Sundance Selects Six Fellows for Trans Possibilities Intensive

Sundance Institute, which hosts the annual film festival in Park City, Utah, has announced the six people who were selected for its Trans Possibilities Intensive.

The fellows for 2023 are Seyi Adebanjo, Rajvi Desai, Malik Ever, Nick Janaye, Jamie John and Tee Park Jaehyung. The second edition of the Trans Possibilities Intensive, which is a three-day event to aid project and professional development for transgender storytellers of color, is taking place from March 27-29.

Moi Santos, who founded the program, is leading the initiative with guidance from creative advisers and Sundance Institute’s Equity, Impact and Belonging Program. This year’s creative advisers include Sydney Freeland (“Drunktown’s Finest”), Aitch Alberto (“Aristotle and Dante Discover the Secrets of the Universe”), Félix Endara (“Unseen”) and Chase Joynt (“Framing Agnes”). 

Sundance describes the Intensive as an “ancillary environment for participating artists to enhance their voice and craft, foster relationships with each other, and challenge the obstacles that continue to exclude transgender artists.” Founded in 2021, the program directly supports transgender artists of color through project-based granting, supporting the advancement of trans-led projects at all stages of their life-cycles; nurturing and identifying emerging trans talent, as well as year-round custom creative and professional development opportunities. The 2023 Intensive Fellows were selected through a nominations-based application. This year’s Intensive received more than double the nominations of the inaugural cycle of the program.

“Meaningfully supporting and advancing trans people, voices and stories remains a priority for Sundance. The recent incessant and baseless scrutiny is nothing new to trans people, and further reflects the need for opportunities for trans people to have the autonomy to explore their transness on their own terms,” Santos said in a statement. “This year’s cohort uplifts an extensive and essential range of artistic approaches, stories and experiences and we’re looking forward to developing a relationship that will birth creative possibilities, risk-taking and necessary change in this industry.”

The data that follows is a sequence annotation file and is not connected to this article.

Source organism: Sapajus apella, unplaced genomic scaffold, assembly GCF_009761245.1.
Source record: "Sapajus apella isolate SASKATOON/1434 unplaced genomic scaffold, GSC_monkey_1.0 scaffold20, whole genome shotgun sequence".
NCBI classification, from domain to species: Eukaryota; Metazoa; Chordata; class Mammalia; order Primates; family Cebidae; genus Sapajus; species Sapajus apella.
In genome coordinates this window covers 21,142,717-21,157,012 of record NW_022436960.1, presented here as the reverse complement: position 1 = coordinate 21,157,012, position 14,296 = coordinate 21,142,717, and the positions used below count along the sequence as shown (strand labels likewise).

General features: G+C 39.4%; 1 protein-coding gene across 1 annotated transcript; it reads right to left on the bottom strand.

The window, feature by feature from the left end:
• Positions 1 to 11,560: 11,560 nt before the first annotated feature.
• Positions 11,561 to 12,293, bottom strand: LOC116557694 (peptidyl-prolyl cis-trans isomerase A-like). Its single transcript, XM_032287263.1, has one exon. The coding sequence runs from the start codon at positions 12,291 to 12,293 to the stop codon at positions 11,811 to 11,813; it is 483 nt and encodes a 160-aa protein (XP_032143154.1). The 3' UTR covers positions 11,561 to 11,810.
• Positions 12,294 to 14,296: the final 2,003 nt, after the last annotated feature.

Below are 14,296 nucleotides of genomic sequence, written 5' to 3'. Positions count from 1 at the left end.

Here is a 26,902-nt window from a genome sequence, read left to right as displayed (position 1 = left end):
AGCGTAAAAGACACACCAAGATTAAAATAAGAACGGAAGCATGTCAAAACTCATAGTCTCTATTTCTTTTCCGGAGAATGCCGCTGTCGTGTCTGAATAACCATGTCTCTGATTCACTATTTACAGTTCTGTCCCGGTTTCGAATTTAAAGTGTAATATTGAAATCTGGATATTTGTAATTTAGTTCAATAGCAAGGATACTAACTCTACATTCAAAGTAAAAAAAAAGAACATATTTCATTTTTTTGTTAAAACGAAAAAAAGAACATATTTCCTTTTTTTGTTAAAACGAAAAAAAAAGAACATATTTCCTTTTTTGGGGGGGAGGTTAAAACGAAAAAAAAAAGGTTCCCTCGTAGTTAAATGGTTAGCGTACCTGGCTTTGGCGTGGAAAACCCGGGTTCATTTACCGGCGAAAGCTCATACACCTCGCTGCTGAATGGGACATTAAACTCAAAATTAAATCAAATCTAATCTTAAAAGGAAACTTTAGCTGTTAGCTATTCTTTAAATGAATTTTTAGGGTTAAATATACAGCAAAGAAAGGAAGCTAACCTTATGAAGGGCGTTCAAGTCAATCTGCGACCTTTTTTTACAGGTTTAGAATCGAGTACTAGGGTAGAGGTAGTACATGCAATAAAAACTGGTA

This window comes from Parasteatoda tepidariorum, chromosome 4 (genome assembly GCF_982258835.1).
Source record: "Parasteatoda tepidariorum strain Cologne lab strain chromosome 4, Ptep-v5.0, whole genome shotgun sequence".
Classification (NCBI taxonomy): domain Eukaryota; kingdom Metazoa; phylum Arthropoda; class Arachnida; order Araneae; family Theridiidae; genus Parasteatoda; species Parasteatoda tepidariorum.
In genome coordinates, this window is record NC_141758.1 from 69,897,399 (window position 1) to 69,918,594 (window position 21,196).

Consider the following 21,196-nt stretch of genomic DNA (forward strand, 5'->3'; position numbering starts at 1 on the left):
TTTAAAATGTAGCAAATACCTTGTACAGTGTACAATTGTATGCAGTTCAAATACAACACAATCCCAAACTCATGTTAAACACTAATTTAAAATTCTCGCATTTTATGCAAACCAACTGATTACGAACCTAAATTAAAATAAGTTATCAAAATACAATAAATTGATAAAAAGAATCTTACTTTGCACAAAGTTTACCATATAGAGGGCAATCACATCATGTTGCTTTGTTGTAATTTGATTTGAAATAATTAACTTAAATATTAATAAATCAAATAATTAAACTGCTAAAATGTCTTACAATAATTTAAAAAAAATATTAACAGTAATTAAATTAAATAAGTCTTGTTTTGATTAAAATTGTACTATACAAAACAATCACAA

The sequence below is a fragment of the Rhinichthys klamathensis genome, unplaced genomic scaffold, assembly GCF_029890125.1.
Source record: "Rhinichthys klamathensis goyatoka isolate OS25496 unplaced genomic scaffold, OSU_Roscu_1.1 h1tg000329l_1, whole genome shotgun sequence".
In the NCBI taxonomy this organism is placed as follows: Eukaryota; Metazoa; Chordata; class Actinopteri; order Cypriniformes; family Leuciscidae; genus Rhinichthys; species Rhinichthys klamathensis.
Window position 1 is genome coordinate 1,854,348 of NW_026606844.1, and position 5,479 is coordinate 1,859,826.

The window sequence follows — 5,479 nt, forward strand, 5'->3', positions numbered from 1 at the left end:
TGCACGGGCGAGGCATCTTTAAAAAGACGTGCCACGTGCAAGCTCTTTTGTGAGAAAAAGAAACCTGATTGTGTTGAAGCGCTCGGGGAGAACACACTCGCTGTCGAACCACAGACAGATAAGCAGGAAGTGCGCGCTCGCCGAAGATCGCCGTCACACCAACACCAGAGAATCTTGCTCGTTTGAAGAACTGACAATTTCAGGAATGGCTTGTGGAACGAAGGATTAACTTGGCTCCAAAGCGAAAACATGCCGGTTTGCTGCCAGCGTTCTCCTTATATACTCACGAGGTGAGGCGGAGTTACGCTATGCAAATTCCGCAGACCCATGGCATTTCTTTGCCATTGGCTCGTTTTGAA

As part of the program, Santos will moderate a live conversation on Sundance Collab, Sundance Institute’s digital learning space for artists from around the world. This conversation, called “Trapped in Transit: Transgender Storytelling With Visionary Filmmakers Aitch Alberto and Sydney Freeland,” will take place on March 29 and interrogate the limits, liberties, comforts and confines of trans cultural representation. It is open to the general public.

Below, Sundance Institute shares more about this year’s Trans Possibilities Intensive fellows:

Seyi Adebanjo (director) with “Afromystic” (U.S.A.): “Afromystic” is a lyrical documentary guided by four LGBTQ Yorùbá practitioners across the waters of Nigeria, the U.S. and Brazil reclaiming lost mythologies such as deities who change gender and are born from the love of two womxn. “Afromystic” weaves animated Queer & Trans Òrìṣà mythology, poetry, theater and ritual. Adebanjo is a queer gender-non-conforming Nigerian artist who raises awareness around social issues through video. Seyi’s work exists at the intersection of art, imagination, ritual and politics. Seyi is on Creatives Rebuild New York Think Tank. Seyi was awarded a residency with The Laundromat Project, Fatales Forward: Trans Stories Fellowship.